by Brittney Myers | Jan. 19, 2021
Good credit goes a long way -- but it's not always enough.
One of the most annoying things about credit cards is that there's no hard-and-fast rule that dictates who gets approved for which products. Sure, a great credit score can go a long way toward getting you most cards, but not even an 800-plus score will guarantee you get approved for every one.
For one thing, issuers look at your entire credit report, not just your credit score. This means any part of your credit history could influence their decision to approve your application -- or deny it.
What's more, you may get turned down for a new credit card for reasons that don't even involve your credit. Take American Express, for example. Amex cards already have a reputation of being hard to get without a good credit score. But you could be rejected for a number of other reasons, too -- ones that have nothing to do with your credit at all.
The most common reason you'll be denied an Amex card even with great credit is that you're already at their limit. Specifically, American Express tends to restrict each cardholder to a maximum of four "lending products" (that means revolving credit lines, like credit cards) and up to 10 charge cards.
In other words, if you already have a bunch of Amex cards, you could be rejected when you apply for a new one on the basis of your existing cards alone.
This limit seems to include all of Amex's own credit cards, like the Blue Cash Preferred® Card from American Express, as well as its co-branded hotel and airline cards. It also includes both personal and business cards. So if you picked up a Blue Business Cash™ Card from American Express for your side business, it'll still count toward your overall Amex card limit.
On the plus side, the separate limit for charge cards means you can add on the ever-popular The Platinum Card® from American Express for your travel needs without impacting your four-card cap. The same is true with the American Express® Gold Card, a popular everyday card with grocery and dining rewards.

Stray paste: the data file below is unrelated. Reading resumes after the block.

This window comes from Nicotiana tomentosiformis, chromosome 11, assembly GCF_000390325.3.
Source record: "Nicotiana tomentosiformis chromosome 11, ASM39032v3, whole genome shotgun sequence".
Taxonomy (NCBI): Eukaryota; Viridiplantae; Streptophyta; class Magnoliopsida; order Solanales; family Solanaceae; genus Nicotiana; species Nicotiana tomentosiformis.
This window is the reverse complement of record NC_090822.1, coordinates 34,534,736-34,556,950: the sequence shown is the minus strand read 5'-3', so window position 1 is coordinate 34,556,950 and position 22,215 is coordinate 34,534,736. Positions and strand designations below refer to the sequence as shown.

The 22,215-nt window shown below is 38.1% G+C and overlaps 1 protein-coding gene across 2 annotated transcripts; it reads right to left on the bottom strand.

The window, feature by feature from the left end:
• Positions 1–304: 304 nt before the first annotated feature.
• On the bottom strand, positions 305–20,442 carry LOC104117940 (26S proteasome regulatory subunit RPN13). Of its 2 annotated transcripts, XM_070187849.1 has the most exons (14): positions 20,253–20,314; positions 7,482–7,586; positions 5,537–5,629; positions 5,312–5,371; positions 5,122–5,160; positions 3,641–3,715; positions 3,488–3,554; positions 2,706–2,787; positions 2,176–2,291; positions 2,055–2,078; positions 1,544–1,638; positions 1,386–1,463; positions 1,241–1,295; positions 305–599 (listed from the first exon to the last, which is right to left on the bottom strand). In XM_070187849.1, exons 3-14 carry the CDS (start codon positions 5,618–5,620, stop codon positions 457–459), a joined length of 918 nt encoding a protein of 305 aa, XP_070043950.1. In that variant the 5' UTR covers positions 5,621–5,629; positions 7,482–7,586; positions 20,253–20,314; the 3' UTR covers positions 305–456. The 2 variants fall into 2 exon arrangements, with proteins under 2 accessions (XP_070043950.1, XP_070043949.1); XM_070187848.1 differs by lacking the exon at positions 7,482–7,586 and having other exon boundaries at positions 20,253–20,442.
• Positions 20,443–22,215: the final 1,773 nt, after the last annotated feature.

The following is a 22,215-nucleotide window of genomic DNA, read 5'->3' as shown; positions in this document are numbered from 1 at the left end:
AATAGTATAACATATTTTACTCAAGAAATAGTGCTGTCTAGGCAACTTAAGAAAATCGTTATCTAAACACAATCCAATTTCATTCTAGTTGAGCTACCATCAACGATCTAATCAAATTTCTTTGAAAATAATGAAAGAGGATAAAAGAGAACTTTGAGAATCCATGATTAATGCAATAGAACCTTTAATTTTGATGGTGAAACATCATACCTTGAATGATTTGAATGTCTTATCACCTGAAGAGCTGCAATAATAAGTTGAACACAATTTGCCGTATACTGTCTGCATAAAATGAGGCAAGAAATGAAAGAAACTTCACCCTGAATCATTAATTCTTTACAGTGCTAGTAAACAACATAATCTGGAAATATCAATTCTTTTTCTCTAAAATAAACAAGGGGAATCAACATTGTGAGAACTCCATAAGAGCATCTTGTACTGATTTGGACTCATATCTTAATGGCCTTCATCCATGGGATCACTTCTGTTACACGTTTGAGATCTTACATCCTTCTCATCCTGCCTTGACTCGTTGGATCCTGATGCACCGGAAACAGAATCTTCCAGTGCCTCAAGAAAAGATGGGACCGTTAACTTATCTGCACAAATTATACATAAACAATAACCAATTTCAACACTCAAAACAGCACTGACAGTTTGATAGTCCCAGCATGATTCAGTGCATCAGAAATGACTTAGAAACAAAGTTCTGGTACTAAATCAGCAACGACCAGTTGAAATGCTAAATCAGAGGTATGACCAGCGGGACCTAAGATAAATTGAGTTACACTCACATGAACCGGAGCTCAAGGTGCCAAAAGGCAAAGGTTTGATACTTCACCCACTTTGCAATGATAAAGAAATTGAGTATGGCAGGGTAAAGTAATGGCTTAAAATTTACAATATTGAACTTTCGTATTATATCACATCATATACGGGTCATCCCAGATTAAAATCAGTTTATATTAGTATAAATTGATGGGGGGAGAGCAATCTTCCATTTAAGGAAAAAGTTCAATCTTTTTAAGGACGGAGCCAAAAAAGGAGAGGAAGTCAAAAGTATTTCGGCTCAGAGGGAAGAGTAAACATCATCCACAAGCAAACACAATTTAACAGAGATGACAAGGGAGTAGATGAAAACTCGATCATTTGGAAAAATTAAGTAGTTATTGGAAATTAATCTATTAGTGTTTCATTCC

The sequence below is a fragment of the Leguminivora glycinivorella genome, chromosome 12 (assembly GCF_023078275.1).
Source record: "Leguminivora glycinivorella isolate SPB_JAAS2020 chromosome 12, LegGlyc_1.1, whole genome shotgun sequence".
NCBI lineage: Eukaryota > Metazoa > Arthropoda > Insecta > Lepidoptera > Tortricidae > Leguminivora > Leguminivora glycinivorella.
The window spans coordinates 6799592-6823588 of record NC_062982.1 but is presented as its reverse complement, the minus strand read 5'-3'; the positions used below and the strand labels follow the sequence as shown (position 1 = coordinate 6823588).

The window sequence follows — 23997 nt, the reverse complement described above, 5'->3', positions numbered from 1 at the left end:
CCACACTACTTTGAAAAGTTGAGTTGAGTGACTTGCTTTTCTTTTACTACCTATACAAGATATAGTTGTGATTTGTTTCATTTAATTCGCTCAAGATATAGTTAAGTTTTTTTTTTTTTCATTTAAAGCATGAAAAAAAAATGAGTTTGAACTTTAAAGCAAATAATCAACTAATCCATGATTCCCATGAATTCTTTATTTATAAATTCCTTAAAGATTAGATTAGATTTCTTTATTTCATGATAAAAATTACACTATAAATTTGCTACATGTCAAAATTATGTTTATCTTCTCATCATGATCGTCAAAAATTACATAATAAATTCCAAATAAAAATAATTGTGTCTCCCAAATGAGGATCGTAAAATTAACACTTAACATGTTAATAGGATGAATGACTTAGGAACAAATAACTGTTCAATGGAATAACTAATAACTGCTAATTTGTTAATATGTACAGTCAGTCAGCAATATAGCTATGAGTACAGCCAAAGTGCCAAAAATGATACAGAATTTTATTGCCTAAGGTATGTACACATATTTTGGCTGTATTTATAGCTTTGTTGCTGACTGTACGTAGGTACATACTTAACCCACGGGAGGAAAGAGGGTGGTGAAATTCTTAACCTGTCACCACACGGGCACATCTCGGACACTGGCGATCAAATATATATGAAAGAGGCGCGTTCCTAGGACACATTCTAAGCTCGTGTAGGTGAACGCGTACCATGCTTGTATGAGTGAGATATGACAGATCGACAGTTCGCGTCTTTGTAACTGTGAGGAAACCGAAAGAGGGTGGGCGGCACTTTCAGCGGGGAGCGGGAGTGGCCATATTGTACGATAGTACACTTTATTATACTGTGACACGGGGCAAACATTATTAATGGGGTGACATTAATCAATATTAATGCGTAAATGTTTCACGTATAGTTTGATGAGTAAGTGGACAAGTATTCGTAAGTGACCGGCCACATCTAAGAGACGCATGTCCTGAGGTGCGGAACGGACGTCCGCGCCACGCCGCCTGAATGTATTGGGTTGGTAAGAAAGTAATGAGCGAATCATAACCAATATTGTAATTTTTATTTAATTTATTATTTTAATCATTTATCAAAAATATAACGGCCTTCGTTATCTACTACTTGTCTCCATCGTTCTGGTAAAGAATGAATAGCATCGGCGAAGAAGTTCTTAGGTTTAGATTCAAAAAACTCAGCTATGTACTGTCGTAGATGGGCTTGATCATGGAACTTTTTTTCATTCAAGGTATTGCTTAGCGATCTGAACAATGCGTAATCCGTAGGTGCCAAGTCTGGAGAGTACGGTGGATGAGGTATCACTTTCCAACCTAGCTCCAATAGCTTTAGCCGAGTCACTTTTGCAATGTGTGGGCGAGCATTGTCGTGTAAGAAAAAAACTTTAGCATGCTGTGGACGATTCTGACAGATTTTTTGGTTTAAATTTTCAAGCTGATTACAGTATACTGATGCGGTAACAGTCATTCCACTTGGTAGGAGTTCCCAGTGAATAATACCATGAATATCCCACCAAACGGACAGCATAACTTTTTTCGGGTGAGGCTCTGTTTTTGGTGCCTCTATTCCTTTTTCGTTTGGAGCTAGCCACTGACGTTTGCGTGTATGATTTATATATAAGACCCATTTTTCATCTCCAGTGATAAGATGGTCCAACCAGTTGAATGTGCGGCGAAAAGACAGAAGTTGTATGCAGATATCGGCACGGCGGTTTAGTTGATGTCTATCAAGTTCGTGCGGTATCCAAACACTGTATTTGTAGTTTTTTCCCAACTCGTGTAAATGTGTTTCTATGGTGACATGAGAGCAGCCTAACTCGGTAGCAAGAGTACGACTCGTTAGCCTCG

If there's one card that's synonymous with exclusivity, it's probably the infamous Black Card, properly known as the Amex Centurion Card. The card is so hard to get, you have to be invited to even apply. While Amex doesn't really have published requirements to procure such an invite, it's reported that you'll need to spend at least $350,000 a year on your credit cards to be considered.
Although Amex's other cards aren't invite-only, some of them will still require you to make -- and spend -- a decent amount each year. This goes extra for their luxury cards, like the Platinum and the Gold. You may have great credit, but if your income or spending habits don't hold up, you may be turned down.
In all likelihood, Amex's motivation for limiting the number of cards you can have at once has at least some of its roots in the industry's efforts to curb churning (opening a bunch of credit cards just to earn sign-up bonuses). Unsurprisingly, this isn't the first step Amex took toward minimizing cardholders' ability to churn American Express bonuses.
For many years, Amex has had a fairly strict lifetime rule on its sign-up bonuses. This means that -- with a few minor exceptions -- you can only earn one sign-up bonus per American Express product during your lifetime. (Some data points suggest certain sign-up bonus offers that exclude the lifetime language can be earned multiple times, but experiences definitely vary here.)
Both the card number limit and the lifetime sign-up bonus restrictions mean you should plan out any Amex applications carefully before you sign on that digital dotted line. Not only do you want to make sure the card you're applying for is worth one of your card slots, but you'll also want to consider if you're getting the very best sign-up bonus deal available for the card.
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